The administration used a gazette notification passed by the colonial British government, which recognised these areas as home of the Baigas, to grant habitat rights 



Anupam Cchakravarty, own to eARTH  

In a bid to undo historical injustice meted out to primitive tribal communities living in central India, the government of Madhya Pradesh has for the first time recognised the habitat rights of seven villages in Dindori district, mostly inhabited by the Baigas.

In a meeting held in village Rajni Sarai on January 13, the district administration told the villagers they are free to access all their ancestral rights over land and forests. The administration also assured them that the government will not be able to transfer any land for non-community uses without “consent”.

District Collector Chhavi Bhardwaj, who started the process of recognising habitat rights in 2014, told Down To Earththat around 9,308 hectares in the seven villages—Dhaba, Rajni Sarai, Dhurkutta, Limauta, Jilang, Silpidi and Ajgar—have been granted to about 900 families under Section 3 (1) d of Forest Rights Act, 2006. Ekta Parishad, a non-profit based in Tilda in Chhattisgarh, was instrumental in ensuring the recognition of these rights as they organised several rallies and initiated a dialogue with the district administration.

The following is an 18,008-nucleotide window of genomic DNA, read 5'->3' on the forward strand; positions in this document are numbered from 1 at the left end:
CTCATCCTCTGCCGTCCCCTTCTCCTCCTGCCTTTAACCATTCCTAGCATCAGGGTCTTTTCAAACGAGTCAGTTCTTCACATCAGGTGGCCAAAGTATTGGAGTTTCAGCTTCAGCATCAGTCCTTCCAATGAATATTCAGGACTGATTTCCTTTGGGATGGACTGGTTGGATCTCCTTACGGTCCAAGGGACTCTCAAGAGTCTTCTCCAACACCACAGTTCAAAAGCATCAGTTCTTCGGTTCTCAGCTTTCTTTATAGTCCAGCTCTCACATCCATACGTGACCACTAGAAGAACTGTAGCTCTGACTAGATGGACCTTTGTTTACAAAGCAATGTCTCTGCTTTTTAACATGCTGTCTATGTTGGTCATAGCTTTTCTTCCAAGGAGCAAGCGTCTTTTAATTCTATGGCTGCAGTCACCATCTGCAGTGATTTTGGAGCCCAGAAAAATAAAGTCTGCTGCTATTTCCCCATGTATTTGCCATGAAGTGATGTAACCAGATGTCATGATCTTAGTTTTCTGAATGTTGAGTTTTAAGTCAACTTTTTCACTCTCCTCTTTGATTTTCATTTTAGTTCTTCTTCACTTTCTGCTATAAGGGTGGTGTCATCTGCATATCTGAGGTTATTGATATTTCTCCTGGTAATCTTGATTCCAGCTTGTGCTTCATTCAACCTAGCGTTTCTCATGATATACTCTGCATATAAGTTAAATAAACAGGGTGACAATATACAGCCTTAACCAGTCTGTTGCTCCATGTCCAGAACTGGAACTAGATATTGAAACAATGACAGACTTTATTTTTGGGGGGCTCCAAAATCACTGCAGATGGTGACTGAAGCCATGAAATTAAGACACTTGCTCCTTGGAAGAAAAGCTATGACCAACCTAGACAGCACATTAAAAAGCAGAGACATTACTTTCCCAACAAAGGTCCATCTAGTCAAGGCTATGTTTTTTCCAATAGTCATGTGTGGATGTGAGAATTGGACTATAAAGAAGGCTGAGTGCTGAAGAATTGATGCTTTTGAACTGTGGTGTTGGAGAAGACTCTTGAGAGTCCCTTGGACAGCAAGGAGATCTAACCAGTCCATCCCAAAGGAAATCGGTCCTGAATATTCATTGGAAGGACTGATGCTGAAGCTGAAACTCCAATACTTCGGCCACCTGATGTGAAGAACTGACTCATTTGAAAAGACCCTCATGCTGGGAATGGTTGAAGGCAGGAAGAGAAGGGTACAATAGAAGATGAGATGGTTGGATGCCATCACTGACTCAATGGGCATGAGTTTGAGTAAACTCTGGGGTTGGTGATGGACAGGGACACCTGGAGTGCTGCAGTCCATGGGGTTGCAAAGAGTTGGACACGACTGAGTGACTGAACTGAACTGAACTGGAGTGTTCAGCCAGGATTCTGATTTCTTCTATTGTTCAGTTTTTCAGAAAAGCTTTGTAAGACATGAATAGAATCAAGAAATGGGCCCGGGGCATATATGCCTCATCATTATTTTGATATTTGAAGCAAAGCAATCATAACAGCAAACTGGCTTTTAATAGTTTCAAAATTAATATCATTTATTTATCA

The administration used a gazette notification passed by the colonial British government which recognised these areas as Baiga Chak (meaning area of Baiga). Baigas are considered as a particularly vulnerable tribal group (PVTG) in the Indian Constitution and rely mostly on shifting cultivation, forest produce and fishing for sustenance. The tribe numbers only 150,000 people spread over forested areas of Madhya Pradesh and Chhattisgarh.

For several decades, the Baigas were discriminated against and often evicted from forest areas by government agencies. Ekta Parishad is now planning to take the movement to 64 other PVTGs across the country. According to convenor of Ekta Parishad, Ramesh Sharma, grant of habitat rights to Baigas is still at a nascent stage. “This is a good start but a lot needs to be accomplished as Baigas are not only in Baiga Chak but across all of Chhattisgarh and Madhya Pradesh,” he added.